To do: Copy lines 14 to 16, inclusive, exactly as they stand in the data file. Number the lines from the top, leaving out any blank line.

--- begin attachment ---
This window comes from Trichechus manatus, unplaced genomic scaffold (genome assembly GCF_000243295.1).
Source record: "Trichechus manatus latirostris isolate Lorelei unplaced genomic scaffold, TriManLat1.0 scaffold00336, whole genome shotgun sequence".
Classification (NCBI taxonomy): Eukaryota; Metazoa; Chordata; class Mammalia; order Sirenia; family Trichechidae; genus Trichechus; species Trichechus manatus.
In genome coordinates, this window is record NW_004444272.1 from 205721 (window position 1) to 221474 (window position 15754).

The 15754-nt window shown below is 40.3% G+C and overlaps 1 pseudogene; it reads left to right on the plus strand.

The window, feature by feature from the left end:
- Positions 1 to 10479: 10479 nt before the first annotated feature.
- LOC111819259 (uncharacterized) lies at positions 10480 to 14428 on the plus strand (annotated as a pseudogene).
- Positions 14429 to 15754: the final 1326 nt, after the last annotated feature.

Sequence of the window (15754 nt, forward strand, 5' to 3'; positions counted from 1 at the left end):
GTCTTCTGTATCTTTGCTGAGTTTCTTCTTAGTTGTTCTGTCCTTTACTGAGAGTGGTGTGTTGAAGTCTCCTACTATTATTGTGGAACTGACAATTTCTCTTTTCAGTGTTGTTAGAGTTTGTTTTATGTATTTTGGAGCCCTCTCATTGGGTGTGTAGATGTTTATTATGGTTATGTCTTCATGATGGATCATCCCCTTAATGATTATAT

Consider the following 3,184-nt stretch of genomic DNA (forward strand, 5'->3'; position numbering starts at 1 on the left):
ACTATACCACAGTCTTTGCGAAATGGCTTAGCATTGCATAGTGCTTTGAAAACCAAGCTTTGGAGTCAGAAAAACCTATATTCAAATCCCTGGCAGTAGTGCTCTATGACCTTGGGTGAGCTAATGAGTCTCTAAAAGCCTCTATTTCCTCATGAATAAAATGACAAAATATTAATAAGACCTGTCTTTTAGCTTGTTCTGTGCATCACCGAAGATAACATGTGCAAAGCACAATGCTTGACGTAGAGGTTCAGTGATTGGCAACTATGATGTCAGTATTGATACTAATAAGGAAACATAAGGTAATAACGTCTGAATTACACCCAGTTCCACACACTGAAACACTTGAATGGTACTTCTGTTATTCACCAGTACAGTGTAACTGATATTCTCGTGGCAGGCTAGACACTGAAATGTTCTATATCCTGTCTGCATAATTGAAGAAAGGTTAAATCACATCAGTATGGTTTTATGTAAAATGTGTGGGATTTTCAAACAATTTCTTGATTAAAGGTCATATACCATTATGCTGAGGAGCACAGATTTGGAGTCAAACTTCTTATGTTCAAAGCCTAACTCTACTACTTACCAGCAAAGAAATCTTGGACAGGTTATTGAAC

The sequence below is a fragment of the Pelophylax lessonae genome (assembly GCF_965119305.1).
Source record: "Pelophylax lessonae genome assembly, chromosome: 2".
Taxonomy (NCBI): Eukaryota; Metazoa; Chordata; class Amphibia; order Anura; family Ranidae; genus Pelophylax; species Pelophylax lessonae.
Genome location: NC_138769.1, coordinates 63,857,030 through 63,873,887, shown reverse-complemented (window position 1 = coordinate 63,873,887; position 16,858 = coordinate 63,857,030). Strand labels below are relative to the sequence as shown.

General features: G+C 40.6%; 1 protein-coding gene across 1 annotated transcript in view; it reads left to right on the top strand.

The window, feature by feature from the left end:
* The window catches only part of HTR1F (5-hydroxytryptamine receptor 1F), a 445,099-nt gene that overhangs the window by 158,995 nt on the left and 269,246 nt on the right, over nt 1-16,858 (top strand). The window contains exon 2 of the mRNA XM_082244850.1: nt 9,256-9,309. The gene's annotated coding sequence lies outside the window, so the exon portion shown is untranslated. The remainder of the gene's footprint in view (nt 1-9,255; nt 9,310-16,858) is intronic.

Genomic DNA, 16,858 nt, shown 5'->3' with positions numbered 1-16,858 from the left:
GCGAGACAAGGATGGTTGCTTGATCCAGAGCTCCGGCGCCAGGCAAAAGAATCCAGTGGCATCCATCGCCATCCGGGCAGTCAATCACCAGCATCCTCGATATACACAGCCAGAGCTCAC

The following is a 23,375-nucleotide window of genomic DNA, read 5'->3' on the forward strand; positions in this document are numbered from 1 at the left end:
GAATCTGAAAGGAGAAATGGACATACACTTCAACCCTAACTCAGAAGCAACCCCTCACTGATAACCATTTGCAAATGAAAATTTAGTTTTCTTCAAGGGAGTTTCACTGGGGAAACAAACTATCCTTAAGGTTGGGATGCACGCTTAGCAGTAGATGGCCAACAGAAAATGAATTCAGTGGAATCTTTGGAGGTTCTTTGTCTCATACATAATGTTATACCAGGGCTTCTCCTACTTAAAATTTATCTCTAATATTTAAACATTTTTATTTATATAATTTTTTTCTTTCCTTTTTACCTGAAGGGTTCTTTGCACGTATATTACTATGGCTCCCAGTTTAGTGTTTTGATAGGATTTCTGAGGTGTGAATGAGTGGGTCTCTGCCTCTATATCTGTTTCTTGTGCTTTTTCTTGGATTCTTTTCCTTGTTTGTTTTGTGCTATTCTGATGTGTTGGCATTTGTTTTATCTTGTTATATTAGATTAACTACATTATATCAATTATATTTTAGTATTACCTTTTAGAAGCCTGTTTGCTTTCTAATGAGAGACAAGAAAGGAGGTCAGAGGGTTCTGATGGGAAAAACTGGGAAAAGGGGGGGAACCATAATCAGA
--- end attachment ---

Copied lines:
The sequence below is a fragment of the Pelophylax lessonae genome (assembly GCF_965119305.1).
Source record: "Pelophylax lessonae genome assembly, chromosome: 2".
Taxonomy (NCBI): Eukaryota; Metazoa; Chordata; class Amphibia; order Anura; family Ranidae; genus Pelophylax; species Pelophylax lessonae.